IN the beginning there were maps. There has always been a mapping impulse in individual consciousness. The sensing of space and the development of cognitive structures to understand it can be traced from the earliest societies to the present. It was, however, only with the first visible act of cartographic representation--the drawing of a map on whatever medium was to hand--that a documented step in abstract thinking initiated the history of cartography.
By substituting an analogical space for a real space in the process of mapping, human beings acquired intellectual mastery over their world. In many societies maps preceded both writing and mathematical notation. Only much later in the nineteenth century were they associated with the modern disciplines we now call cartographyc. Yet maps produced before then penetrate to the deepest roots of our culture.
What may be regarded as the oldest authenticated map in the world, dated to approximately 6000 BC, was unearthed in an archaeological excavation at Catal Huyuk in west-central Turkey in 1963. Its subject was the neolithic town of that name. Painted on a wall, it showed the streets and houses in plan form, lying beneath the profile of the mountain of Hazan Dag with its volcano erupting. But though this map, which shows a layout corresponding to that of the excavated tow, bears some resemblance to a modern plan, its purpose was very different. The site from which it was excavated was a shrine of holy room, and the image was created as part of a ritual act, as a "product of the moment", and not inteded to last beyond that event.
A Eurocentric vision
Only in recent years have maps such as that of Catal Huyuk--and comparable engravings and paintings in the rock art of Africa, the Americas, Asia, and Europe--been studied as a distinctive category of prehistoric cartography. That this should be so is not merely a reflection of problems of identifying maps in these early cultures. It is also an expression of a more deep-seated tendency in the history of cartography that has restricted the canon of "acceptable" maps.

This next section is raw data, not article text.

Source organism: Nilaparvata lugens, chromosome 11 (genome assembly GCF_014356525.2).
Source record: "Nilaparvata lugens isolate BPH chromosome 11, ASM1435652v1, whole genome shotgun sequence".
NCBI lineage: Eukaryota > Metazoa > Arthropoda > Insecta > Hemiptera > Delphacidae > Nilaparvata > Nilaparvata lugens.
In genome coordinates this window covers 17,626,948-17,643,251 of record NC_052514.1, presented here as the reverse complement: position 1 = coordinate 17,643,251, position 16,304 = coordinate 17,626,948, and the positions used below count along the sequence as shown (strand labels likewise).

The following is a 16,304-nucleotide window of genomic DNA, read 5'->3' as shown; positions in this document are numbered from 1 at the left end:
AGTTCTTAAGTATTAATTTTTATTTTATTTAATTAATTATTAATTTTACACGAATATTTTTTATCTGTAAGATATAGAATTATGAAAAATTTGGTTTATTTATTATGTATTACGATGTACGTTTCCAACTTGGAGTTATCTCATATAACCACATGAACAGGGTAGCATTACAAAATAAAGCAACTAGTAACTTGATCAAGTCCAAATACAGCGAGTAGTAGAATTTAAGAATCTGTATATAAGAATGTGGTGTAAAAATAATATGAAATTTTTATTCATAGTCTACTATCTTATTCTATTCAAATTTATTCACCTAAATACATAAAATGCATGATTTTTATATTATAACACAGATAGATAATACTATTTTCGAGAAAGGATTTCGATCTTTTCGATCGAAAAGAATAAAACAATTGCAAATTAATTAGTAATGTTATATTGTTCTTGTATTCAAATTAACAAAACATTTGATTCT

From the nineteenth century the history of cartography has been portrayed largely as that of a Western tradition, originating in the ancient Near East, Egypt, and in the Greco-Roman era, and reaching its culmination via a European pedigree in the developed world of today. Though interrupted in the Middle Ages, and exhibiting both minor reversions and major revolutions, that cartrographic history was seen as proceeding developmentally fromj simple forms toward a more advanced level of numerical application.
Maps were assigned a position in the evolutionary sequence. The corollary was to exclude from serious study those mays judged to show no signs of progress toward the goal of objectivity. Even some of the earlier maps of European culture, like the great world maps of the Christian Middle Ages, were once dismissed as being unworthy of study. Thus, at the beginning of the present century, Charles Raymond Beazley could describe two of the most celebrated world maps of the later Middle Ages, the Hereford and Ebstorf maps as "non-scientific...monstrosities", and write of their "complete futility".
Maps in non-European cultures were considered even further alienated from the epicentre of cartography. Traditional approahces of the history of Islamic cartography, for example, reflect this tendency of European scholars to see the world in their own image. The maps of Islam were explained largely as a Greek heritage, ignoring the extent to which translations into Arabic of works such as Ptolemy's Almagest and Geographia had been ingeniously appropriated and adapted to the specific purposes of Islamic culture and religion. Arab maps such as those of the Balkhi School of geographers in the tenth century were assessed by a Ptolemaic yardstick rather than being understood as a fusion of mapping traditions, even though they embodied Persian as well as Greek elements. …